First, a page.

I drove the mural in its parts to Ottawa in a pick up truck borrowed from a friend. Thank goodness the trip was made on an overcast day because the back of the truck would end up cooking the surviving little Chia sprouts if I had to travel in hot hot sun. I drove straight to Ottawa on July 29 to ensure I could get the mural out of the potential oven quickly and be ready to set up for Canada Day on the 30th at 9:am.
It was the day before when I tested the red clay harvested from Tea Hill on the felt. (see photo below) It looked wonderful, and it smelt like home. Instantly the people around the event grounds were intrigued. I quickly had an audience asking me questions about Charlottetown and P.E.I. about the technical side living walls and roofs and of course everyone wants to know how hard it is to get red clay stains out of white clothes.
The mural was set and ready to be finished during the celebrations. An early night and some awesome friend support got me to the site on time the next morning and I dug right in. Up to my elbows in red clay as the first visitors arrived.
The experience of being so filthy in public and talking to people from all over the country about sustainable design, green roofs, Charlottetown and Island Culture was incredible. I felt so incredibly proud to be from Charlottetown, and from P.E.I. We have a special little home here. We have a kind of life that most people only ever dream of.
To finish the mural off I took some gold spray paint and stenciled the royal lion from our provincial flag onto the oval, or manicured lawn of the mural. Someone asked me why and this is what I told them … Before I left for Ottawa I received notice on my front door that my neighbor was going to be spraying their lawn with chemicals to rid it of broad leaf weeds… I was disgusted. the notice warned about keeping pets and children off the grass, and what are broad leaf weeds anyway? Dandilions …
At the very end of the day I sprayed that lion in gold spray paint onto my living mural to acknowledge that behind most manicured weedless lawns and landscapes are pesticides. Sure the company that sprayed my neighbors yard had to notify me, but they still sprayed chemicals. I was still exposed and so where the children who play next door. Sure magazines tell us our lawns should be weed free and perfectly green or the market will tell us that we must produce vast amounts of potatoes which requires pesticide use to ensure yields … but I am from P.E.I and I want my kids to be healthy. I want to believe in an organic P.E.I. no matter what the people in power say. … and so I sprayed that royal lion onto my mural, even though I never thought it would be that pretty.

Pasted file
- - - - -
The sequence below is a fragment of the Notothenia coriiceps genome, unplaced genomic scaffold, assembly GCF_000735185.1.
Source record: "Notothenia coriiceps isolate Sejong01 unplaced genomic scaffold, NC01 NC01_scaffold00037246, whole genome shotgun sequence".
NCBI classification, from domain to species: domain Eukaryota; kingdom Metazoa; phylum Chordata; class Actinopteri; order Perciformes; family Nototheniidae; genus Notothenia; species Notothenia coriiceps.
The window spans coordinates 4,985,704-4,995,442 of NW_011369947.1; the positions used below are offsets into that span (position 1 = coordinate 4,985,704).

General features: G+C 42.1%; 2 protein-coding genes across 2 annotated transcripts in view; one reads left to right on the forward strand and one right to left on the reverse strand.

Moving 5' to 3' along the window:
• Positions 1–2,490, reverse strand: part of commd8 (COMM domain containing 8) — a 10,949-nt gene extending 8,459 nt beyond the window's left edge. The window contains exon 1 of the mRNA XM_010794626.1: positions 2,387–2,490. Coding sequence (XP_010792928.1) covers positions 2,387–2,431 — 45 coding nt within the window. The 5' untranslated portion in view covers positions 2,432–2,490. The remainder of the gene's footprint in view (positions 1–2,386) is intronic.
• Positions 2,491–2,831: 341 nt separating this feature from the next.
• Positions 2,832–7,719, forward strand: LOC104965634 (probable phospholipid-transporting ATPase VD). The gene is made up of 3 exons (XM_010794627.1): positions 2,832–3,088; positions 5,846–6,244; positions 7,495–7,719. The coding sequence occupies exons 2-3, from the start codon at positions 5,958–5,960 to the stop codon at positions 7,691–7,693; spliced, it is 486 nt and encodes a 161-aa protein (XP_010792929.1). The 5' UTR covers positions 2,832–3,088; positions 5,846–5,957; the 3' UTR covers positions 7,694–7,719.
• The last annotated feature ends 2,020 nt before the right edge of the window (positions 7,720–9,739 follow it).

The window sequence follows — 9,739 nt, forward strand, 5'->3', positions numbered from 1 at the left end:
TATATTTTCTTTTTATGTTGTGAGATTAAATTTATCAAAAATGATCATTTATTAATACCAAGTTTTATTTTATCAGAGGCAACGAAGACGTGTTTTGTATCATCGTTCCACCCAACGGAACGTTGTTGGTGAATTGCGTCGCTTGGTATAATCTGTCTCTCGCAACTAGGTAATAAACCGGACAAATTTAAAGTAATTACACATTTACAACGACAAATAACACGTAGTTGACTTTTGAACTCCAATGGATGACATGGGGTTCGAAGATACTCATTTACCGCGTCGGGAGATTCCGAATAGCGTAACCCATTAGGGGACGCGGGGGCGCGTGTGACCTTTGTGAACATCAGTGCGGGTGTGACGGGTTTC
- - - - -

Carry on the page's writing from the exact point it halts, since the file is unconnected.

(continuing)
All in all I am still very honored to have been chosen to represent the City of Charlottetown in Ottawa. I hope I created a piece of art that Charlottetown is proud to call their own. I learned a lot about not being afraid to ask when you need help, working collaboratively with a small business and I learned an incredible amount about what it means to live in Charlottetown. So I thank the City of Charlottetown and the National Capital Commissionfor the opportunity!
It is up to us to keep our home clean and green. From our pride in our landscape should stem our desire to keep it sustainable, to keep it healthy so it lives on for future generations.
for some organic ways of ridding your lawn of weeds click here … or google it!
On the 5th of February, 2011, photographer Anna Karpinski gathered the musicians of Charlottetown, PEI, Canada together for a historic photo shoot (ala. Art Kane’s 1958 photo ‘A Great Day in Harlem’.)
This video installation by Millefiore Clarkes onethousandflowers.tv documents the occasion.
This video, the photograph, and other related artworks were exhibited at the Confederation Centre Art Gallery in the show Warming Up. confederationcentre.com/en/exhibitions-archive-read-more.php?exhibition=21
This opinion article was printed June 03 2011 in The Guardian
I am deeply troubled by the proposed PEI Family Party. Their policy on “Freedom from sexual indoctrination” in education compares lesbian and trans identity to pedophilia and bestiality. It also implies that these sex crimes are “normalize(ed), promot(ed) or propagate(ed)” in the public school system. These policies are deeply offensive and have no place in Island politics.